The new Mac Pros out there can really pack a punch and throughput data is at faster rates than ever, but there’s still a few limitations that need to be considered to get your setup working as smoothly and efficiently as possible. This really becomes more relevant if you’re plugging in a lot of high bandwidth devices such as raid arrays, PCIe expansion chassis, etc.

If we keep in mind the Mac Pro Thunderbolt bus setup below, we can easily balance the load, giving the most IO to your most important devices:

HT5918 macpro multipledisplay_ports 001 en 2

As a general rule, never share your storage and video IO devices with your GUI monitors some of the newer (high resolution) monitors can take an unexpected amount of the available bandwidth.

Other rules to keep in mind are to group (and/or daisy-chain) low bandwidth devices on a single bus, or even use the USB3 ports if the device allows.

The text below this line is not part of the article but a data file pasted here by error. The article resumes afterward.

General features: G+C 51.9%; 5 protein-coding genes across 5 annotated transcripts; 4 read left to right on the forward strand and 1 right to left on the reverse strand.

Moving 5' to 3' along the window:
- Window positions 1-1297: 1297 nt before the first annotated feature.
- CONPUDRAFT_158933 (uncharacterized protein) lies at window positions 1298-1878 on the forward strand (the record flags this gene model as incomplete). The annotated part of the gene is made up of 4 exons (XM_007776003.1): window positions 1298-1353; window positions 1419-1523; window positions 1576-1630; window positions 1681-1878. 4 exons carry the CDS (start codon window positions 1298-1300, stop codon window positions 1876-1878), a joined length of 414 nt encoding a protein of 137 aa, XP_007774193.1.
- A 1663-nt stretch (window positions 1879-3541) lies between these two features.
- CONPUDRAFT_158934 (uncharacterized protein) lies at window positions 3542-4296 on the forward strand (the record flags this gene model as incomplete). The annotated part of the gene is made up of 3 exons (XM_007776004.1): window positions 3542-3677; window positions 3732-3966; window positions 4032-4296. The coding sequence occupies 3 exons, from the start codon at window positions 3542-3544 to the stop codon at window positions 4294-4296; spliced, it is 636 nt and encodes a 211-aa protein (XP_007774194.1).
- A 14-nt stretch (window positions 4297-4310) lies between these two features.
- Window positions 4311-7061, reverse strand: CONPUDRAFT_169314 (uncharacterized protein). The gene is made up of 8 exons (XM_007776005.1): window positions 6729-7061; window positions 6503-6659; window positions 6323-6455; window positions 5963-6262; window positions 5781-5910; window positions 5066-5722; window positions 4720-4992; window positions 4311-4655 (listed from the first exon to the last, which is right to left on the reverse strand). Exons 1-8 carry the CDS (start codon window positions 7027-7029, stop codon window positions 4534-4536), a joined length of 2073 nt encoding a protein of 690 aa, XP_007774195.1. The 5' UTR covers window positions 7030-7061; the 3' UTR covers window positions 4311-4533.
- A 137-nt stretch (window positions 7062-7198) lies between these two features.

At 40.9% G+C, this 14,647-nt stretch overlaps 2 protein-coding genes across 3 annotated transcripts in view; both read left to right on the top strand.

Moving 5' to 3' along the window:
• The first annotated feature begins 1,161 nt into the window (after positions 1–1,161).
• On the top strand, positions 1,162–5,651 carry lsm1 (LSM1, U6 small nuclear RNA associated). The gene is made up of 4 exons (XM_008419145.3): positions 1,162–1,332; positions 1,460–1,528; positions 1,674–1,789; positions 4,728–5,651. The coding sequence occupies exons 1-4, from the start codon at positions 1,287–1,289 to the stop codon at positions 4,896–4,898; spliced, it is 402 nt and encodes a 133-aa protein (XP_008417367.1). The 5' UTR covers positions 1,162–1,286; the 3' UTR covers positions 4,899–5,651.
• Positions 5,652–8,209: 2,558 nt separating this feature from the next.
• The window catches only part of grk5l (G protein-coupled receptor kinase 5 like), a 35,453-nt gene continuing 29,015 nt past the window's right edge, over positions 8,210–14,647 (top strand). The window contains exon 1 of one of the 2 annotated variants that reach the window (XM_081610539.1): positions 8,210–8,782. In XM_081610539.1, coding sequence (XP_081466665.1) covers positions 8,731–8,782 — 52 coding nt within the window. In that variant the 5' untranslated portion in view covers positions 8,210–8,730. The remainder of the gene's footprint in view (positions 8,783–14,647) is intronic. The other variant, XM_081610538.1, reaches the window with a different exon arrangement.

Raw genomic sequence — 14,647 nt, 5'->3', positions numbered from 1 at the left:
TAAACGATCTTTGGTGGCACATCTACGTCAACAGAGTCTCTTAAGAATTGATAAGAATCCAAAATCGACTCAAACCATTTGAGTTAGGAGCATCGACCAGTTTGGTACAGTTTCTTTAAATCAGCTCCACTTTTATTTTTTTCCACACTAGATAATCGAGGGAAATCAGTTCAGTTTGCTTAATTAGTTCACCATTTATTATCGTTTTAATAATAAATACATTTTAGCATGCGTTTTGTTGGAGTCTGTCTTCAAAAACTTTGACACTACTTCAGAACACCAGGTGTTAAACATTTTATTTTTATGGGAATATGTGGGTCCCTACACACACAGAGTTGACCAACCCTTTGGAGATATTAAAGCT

A case in point – while visiting a friend in Melbourne recently, they mentioned an issue where playing back 4K material out of their DaVinci Resolve with Blackmagic IO they were experiencing line dropouts on the SDI monitor. Although the issue appeared sporadic, it was affecting the operators and their ability to perform seamless playback in client sessions.

A quick look at the system showed their Blackmagic IO was sharing a bus with the 1st GUI monitor, and their Pegasus storage was sharing a bus with the 2nd GUI monitor. The rarely used fibre connection back to the SAN was on its own bus, and hardly used.

To get things singing again, we decided to dedicate as much bandwidth possible to the Pegasus and Blackmagic devices by putting each of them on their own bus, and then chain the monitors off each other, sharing the same bus as the rarely used Fibre Storage.

As soon as we made this configuration change, playback was perfect.

If these rules are kept in mind, you should be able to balance your system with relative ease, and get the most from your peripheral devices.